Additionally, most undergravel systems do not include much by way of chemical filtration, meaning there is a possibility for an over-buildup of harmful sulfides and nitrates. This can be corrected by adding a carbon pre-filter unit to the lift tubes.
Carbon inserts are a great way to boost the power of any filter in your aquarium!
When to Consider Undergravel Filter
For a fish-only aquarium with proper air and water flow (possibly with the addition of an air stone to disperse air through the tank,) a gravel filter can make an excellent choice.
In any first-time tank setup, an under gravel filter can make for an easy to understand and setup system that when properly installed leads to lower maintenance and long-term stress for the aquarium owner, meaning more time to simply relax and enjoy!
An under gravel filter is greatly affected by substrate selection. Typically, this means using a finer gravel covering on top, with a coarse gravel layer beneath to best foster biological filtration.
How to Choose An Undergravel Filter
There are several factors to consider when choosing an appropriate filter for your tank:
- Aquarium Size – For a tank with a larger surface area, an under gravel pump and air filter system may need to be bulked up with more than one water pump! Note that size is typically based on an empty aquarium, and you may need to consider additional space taken up by decorations and the fish themselves.
- Filtration Requirement – Larger aquariums with more fish (and thus more waste!) may need to consider more than just one under gravel filter, additional chemical filtration and an air pump. Always start by checking the water quality when determining the specific requirement for your tank.
- Additional Needs – Tank is low on oxygen? Consider adding another air pump or two! There is typically always something you can add to an under gravel system to balance the downsides. Air stones, an air pump, and even extra chemical filtration may need to be considered.
- Budget – While a typical under gravel setup is relatively affordable, make sure to note the overall plan for your tank before diving in. One unexpected extra component can quickly mean three or four more, adding extra complications to something that should be fun and rewarding!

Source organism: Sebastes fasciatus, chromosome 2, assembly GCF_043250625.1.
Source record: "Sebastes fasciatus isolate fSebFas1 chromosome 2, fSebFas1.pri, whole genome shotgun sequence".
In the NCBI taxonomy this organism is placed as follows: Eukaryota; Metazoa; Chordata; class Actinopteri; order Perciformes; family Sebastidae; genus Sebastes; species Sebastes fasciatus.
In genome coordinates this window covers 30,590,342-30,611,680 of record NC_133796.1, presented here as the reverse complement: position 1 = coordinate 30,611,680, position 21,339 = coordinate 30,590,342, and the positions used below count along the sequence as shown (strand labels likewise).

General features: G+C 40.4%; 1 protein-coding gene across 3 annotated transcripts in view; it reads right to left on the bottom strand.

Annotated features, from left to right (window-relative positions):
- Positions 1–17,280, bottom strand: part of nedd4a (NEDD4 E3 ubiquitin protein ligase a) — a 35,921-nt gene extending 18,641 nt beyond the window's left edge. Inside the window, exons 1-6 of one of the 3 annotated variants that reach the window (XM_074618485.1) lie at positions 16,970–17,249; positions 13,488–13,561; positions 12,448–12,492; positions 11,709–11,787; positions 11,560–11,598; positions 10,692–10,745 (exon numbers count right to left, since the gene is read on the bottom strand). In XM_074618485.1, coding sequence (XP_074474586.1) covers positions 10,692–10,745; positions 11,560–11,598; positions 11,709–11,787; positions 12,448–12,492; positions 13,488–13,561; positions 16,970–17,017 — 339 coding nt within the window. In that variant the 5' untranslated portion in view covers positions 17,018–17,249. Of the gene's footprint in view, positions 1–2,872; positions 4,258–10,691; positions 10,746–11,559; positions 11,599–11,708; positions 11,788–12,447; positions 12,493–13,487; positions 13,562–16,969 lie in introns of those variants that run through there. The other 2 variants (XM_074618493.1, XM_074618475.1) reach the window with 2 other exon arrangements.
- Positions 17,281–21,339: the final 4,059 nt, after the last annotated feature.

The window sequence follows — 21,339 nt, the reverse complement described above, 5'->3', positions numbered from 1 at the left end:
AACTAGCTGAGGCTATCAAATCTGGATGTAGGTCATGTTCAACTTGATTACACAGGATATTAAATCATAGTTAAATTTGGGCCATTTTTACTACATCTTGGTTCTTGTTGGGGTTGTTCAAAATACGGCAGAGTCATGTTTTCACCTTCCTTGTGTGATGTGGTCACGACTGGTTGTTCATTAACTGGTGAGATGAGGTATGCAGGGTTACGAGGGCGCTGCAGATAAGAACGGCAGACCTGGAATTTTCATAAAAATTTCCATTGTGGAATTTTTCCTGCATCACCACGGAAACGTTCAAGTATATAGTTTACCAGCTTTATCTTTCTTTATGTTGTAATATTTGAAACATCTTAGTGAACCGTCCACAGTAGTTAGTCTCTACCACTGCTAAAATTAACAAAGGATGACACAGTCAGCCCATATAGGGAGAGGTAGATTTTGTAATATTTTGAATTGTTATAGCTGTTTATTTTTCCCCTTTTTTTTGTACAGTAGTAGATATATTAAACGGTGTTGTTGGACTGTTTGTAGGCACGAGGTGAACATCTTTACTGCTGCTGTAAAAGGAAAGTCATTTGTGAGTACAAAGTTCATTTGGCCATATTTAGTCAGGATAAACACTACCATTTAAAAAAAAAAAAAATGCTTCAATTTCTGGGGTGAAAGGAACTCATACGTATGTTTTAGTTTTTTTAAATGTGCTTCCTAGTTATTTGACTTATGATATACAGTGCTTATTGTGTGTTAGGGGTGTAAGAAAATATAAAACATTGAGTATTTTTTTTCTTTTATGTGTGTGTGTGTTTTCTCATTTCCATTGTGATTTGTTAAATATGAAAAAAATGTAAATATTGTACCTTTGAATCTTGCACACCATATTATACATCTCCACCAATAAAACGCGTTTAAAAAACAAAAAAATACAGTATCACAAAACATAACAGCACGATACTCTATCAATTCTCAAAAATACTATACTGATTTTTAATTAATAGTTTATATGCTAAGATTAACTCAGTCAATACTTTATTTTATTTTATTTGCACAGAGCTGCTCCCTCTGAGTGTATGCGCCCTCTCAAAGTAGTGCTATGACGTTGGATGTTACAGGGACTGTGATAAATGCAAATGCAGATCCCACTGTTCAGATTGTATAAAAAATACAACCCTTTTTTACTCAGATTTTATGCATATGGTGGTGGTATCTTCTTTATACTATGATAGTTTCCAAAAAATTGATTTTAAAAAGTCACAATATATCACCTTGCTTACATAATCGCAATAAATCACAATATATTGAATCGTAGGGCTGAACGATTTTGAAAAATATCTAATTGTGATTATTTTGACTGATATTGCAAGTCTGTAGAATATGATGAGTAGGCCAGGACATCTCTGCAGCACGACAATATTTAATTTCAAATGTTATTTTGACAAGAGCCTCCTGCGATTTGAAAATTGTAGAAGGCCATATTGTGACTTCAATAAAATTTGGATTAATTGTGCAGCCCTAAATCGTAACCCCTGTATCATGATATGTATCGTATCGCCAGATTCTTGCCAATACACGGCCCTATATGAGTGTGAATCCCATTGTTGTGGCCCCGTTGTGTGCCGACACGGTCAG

How to Set Up Undergravel Filters
As mentioned previously, setting up an under gravel filter system is relatively easy. Select your substrate (in this case, gravel,) determine the appropriate amount of gravel to add, and pour on top of your filter plates. After this, turn on the water pump to the undergravel filter and you’re good to go!
Things can get more complicated when considering additional filter equipment, or different varieties of aquarium or environment.
Here’s a quick video on how to set up your undergravel filter
When using a powerhead undergravel filter, it can be as simple as plugging the head onto the tube of the existing siphon tube attachment.
These extra devices greatly increase the air flow efficiency of the undergravel filter, but it must be remembered that powerheads provide no extra filtering in and of themselves.
Ponds and Undergravel Air Pump Filters
But what about ponds? Undergravel filters can absolutely be a great fit!
The main thing to consider with a larger outdoor setup is that natural debris such as leaves and sticks can’t be mechanically separated by the biological filtration of an undergravel filter and may need to be removed manually.
If you’re planning to build a pond, we have an article that can help you pick the best pond liner.
Be sure to eliminate the presence of dead-spots on the bottom of your undergravel filter by properly pumping air to the surface from the bottom of the “outdoor fish tank.”
Maintenance of Undergravel Filters
To keep your aquarium under gravel filter working at its best and providing the maximum amount of possible filtration, there are a few steps to consider.
- Keep the gravel substrate free of excess large debris, including old food, sticks, and particulates
- Use a back filter, a type of water pump designed to flush water back through the under gravel filter and unclog it
- Take note of when you need to add more components to the system. An overworked undergravel filter can’t provide the amount of filtration it should!
As we’ve discussed throughout the article, an undergravel filter setup can make a great addition to any aquarium.
They not only provide an easy to set up and maintain filter, but can decrease the amount of potential harmful chemical filtration required thanks to the presence of beneficial bacteria within the gravel substrate.
Once again I’d like to thank you for reading this article, and if you’ve found the information useful feel free to share with other fish enthusiasts!
- (1) Undergravel Filter By Fred the Oysteri